Lane says the railroad money constitutes "about a tenth" of the center's budget.
Despite their ingenuity in aiding allies, however, the railroads have made a basic strategic error in their lobbying on S. 790, according to some observers.
Of the bill's two main provisions the railroads support waterway tolls and violently oppose the new Alton facility. But they have concentrated much of their money and attention on the Alton project, treating the toll question as almost an afterthought.
"Theu'ring the toll question as almost an afterthought.
"They're waging war, all right, out they're fighting the wrong battle," says Lane, the economist. "Setting up a nationwide system of tolls for the barges would be a much greater victory for the railroads than stopping that one lock."
A Shefferd Lang, who describes himself as the "long view man" for the Association of American Railroads, agrees. "If we had tolls, the pressure for all the new locks and dams would drop, because the barges would have to pay for them.
"But I can't get our people to see that. They've been fighting the (Alton) dam for so long they can't see past it."
The railroads' opponents, the barge interests, have no similar myopia.
Over the years the bargement have established a network of "associations" and "committees" to lobby for the Alton lock, a long-standing dream of the waterway industry.
But this year, when it looked as if Domenici might be making progress on his toll proposal, a group of big barge lines and major shippers financed a new "American Inland Waterways Committee," to concentrate on S.790.
The committee went fishing for lobbyists in Washington, and offered sufficiently lucrative bait to land two of the biggest.
One was Timmons and Co., the firm set up by William Timmons and Tom Korologos, who had been the chief lobbying agents for the Nixon and Ford administrations. For balance, the committee also retained the firm headed by George Smathers, the former Democratic senator from Florida.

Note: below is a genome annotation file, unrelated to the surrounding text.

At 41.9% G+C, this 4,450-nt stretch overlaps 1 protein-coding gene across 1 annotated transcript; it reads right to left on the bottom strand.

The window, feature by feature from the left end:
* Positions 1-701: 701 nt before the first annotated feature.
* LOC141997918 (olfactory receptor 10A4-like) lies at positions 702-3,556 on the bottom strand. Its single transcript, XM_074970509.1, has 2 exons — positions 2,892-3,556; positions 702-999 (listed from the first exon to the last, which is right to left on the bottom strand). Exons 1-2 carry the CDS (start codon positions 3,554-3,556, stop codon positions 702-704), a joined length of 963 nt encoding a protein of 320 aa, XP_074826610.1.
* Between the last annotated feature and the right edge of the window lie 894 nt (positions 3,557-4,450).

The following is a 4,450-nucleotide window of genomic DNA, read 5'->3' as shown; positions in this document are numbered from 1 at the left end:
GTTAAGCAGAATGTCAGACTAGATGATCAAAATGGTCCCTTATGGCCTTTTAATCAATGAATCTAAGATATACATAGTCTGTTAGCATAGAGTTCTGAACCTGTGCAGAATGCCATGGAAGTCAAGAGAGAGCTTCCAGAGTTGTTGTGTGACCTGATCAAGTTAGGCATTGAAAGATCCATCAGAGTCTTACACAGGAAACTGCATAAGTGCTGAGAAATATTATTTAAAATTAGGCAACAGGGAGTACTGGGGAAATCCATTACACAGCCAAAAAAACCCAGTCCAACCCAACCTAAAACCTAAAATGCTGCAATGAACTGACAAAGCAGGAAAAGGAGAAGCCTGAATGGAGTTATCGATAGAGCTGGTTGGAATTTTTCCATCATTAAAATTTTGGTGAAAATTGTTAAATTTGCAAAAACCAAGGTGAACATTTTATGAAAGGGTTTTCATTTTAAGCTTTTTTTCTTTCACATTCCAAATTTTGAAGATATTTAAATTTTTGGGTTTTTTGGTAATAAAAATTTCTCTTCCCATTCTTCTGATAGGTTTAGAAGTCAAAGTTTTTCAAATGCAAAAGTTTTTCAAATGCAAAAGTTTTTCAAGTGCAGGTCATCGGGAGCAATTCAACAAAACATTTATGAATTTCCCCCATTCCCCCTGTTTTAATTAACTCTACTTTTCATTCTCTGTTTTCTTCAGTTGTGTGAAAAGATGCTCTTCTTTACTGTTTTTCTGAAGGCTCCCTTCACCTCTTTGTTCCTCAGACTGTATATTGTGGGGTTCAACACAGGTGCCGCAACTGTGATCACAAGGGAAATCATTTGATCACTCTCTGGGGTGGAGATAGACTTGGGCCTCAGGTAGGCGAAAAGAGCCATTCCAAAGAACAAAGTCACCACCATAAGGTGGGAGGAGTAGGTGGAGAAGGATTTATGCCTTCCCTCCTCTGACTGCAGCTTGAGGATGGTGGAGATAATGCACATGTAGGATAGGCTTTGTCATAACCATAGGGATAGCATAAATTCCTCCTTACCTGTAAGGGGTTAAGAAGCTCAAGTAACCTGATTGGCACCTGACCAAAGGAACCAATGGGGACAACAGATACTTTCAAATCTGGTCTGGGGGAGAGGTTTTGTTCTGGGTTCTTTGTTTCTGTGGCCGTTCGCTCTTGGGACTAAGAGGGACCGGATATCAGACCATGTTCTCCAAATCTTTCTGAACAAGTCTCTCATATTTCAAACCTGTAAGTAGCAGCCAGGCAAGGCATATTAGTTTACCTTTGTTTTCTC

Signing up Smathers was a particular coup. For the past five years, the smooth Floridian had been lobbyist for the railroads, and he was known as a dedicated champion of rail interests.
Last month Smathers ended his rail contract. As of 10 days ago, he became an equally dedicated advocate of his former adversaries, the barge operators.
The switch was financed by Louis B. Susman, a St Louis Lawyer who had been hired by the bargemen to run their Inland Waterways Committee.
Susman, a prominent Democratic fund-raiser, was a political patron of James Symington, a liberal Democrat who lost his seat in Congress in 1976. Searching for a suitable job, Symington ended up in the Smathers firm. Soon therafter, Susman's barge committee arrived, too, as a major new Smathers client.
Under the Registration of Lobbies Act, the firms was required to report its new client and a fair estimate of the fee it would receive. Symington dutifully filed on March 31 a statement saying that his fee during the 95th Congress from the Susman committee would be "$500 or more."
That would seem to be an understatement. Railroad officials say Smathers received about $8,000 per month, plus expenses, when he lobbied for them.
Members of the firm said their fee arrangements are "confidential."
Symington did provide some insight, however, into his lobbying tactics during an interview last week.
"People who want to achieve a certain result in Congress shouldn't rely on pressure tactics or Washington lawyers," Symington said. "The thing to do is to bring in average citizens to see their congressmen and talk about the legislation."
Last week Symington discussed S.790 with Sen. Mike Gravel (S-Alaska), the chairman of the subcommittee handling the bill.
The "average citizen" he invited with him to the senator's office, Symington said, was Paul Hall.
Paul Hall is a citizen of New York who happens to be president of the Seafarers' International Union, one of the major political forces in Gravel's state. In Gravel's 1974 reelection campaign he was given $15,500 by Hall's union.
Symington said he has also contacted executive agencies as they try to establish the Carter administration's stance on S.13-. He said his position as a former congressman is no significant help in gaining access to top executive officials.
"This is an open government," he said. "All kinds of citizens are being welcomed into offices of those in high positions."
When he was in Congress, Symington said on the Commerce Committee with Brock Adams, who is now, as Secretary of Transportation, deeply involved in determining federal waterway policy.
A Transportation Department information officer said last week that Adams has had one meeting on the waterway issue with people from outside the government:
"He had a talk with Jimmy Symington about it."